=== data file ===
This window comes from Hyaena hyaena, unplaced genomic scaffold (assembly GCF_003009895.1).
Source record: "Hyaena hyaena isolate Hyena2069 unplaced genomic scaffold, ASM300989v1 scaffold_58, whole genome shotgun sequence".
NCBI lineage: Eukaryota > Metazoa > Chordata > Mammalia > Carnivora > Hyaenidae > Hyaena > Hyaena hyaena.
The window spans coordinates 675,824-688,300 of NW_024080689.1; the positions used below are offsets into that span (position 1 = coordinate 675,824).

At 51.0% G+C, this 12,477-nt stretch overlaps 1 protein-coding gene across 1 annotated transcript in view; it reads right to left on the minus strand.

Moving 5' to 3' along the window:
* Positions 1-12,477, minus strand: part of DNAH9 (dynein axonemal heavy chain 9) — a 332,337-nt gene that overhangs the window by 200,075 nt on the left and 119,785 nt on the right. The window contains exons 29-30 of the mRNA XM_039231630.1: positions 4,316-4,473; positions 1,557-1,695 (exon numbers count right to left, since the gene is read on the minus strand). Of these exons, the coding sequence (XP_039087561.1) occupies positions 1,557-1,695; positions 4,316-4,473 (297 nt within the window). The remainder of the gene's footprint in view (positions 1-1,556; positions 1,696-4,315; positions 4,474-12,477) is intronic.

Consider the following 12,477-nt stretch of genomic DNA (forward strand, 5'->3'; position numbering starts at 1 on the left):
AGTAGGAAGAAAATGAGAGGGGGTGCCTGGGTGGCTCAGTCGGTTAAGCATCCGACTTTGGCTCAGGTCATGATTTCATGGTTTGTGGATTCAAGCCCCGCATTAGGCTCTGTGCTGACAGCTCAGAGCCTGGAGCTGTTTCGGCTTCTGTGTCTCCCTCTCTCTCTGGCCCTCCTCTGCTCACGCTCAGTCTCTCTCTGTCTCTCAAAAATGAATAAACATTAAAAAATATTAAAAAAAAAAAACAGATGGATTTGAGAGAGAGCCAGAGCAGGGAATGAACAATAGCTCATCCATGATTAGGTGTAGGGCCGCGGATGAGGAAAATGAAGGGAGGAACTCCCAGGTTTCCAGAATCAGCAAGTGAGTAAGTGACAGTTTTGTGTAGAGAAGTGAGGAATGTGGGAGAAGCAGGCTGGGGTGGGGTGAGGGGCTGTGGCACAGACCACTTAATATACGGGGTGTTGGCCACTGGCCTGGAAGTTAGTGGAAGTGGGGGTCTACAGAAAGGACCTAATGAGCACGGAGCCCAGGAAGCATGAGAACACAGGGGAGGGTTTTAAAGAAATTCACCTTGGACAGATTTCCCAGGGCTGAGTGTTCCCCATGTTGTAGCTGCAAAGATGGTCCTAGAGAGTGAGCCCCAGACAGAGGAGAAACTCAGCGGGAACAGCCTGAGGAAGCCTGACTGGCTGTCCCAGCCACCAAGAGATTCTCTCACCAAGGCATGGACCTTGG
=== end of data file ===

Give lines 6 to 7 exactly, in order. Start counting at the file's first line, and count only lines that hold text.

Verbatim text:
Moving 5' to 3' along the window:
* Positions 1-12,477, minus strand: part of DNAH9 (dynein axonemal heavy chain 9) — a 332,337-nt gene that overhangs the window by 200,075 nt on the left and 119,785 nt on the right. The window contains exons 29-30 of the mRNA XM_039231630.1: positions 4,316-4,473; positions 1,557-1,695 (exon numbers count right to left, since the gene is read on the minus strand). Of these exons, the coding sequence (XP_039087561.1) occupies positions 1,557-1,695; positions 4,316-4,473 (297 nt within the window). The remainder of the gene's footprint in view (positions 1-1,556; positions 1,696-4,315; positions 4,474-12,477) is intronic.